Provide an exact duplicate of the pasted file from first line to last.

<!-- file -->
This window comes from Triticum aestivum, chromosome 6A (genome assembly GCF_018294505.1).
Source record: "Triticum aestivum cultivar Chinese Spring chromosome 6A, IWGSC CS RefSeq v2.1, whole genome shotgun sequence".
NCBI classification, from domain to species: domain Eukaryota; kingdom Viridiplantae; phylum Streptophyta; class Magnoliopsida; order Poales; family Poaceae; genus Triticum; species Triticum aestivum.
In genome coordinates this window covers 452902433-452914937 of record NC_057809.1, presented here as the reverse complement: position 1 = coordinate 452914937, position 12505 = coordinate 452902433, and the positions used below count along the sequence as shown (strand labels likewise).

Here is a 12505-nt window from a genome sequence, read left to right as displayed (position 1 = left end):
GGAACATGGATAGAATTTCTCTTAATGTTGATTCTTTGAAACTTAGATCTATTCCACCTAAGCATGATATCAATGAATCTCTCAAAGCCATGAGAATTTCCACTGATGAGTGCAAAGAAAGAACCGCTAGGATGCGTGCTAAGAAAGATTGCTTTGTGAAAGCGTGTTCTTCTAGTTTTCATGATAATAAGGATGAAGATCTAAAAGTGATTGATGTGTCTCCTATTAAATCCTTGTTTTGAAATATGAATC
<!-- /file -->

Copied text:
This window comes from Triticum aestivum, chromosome 6A (genome assembly GCF_018294505.1).
Source record: "Triticum aestivum cultivar Chinese Spring chromosome 6A, IWGSC CS RefSeq v2.1, whole genome shotgun sequence".
NCBI classification, from domain to species: domain Eukaryota; kingdom Viridiplantae; phylum Streptophyta; class Magnoliopsida; order Poales; family Poaceae; genus Triticum; species Triticum aestivum.
In genome coordinates this window covers 452902433-452914937 of record NC_057809.1, presented here as the reverse complement: position 1 = coordinate 452914937, position 12505 = coordinate 452902433, and the positions used below count along the sequence as shown (strand labels likewise).

Here is a 12505-nt window from a genome sequence, read left to right as displayed (position 1 = left end):
GGAACATGGATAGAATTTCTCTTAATGTTGATTCTTTGAAACTTAGATCTATTCCACCTAAGCATGATATCAATGAATCTCTCAAAGCCATGAGAATTTCCACTGATGAGTGCAAAGAAAGAACCGCTAGGATGCGTGCTAAGAAAGATTGCTTTGTGAAAGCGTGTTCTTCTAGTTTTCATGATAATAAGGATGAAGATCTAAAAGTGATTGATGTGTCTCCTATTAAATCCTTGTTTTGAAATATGAATC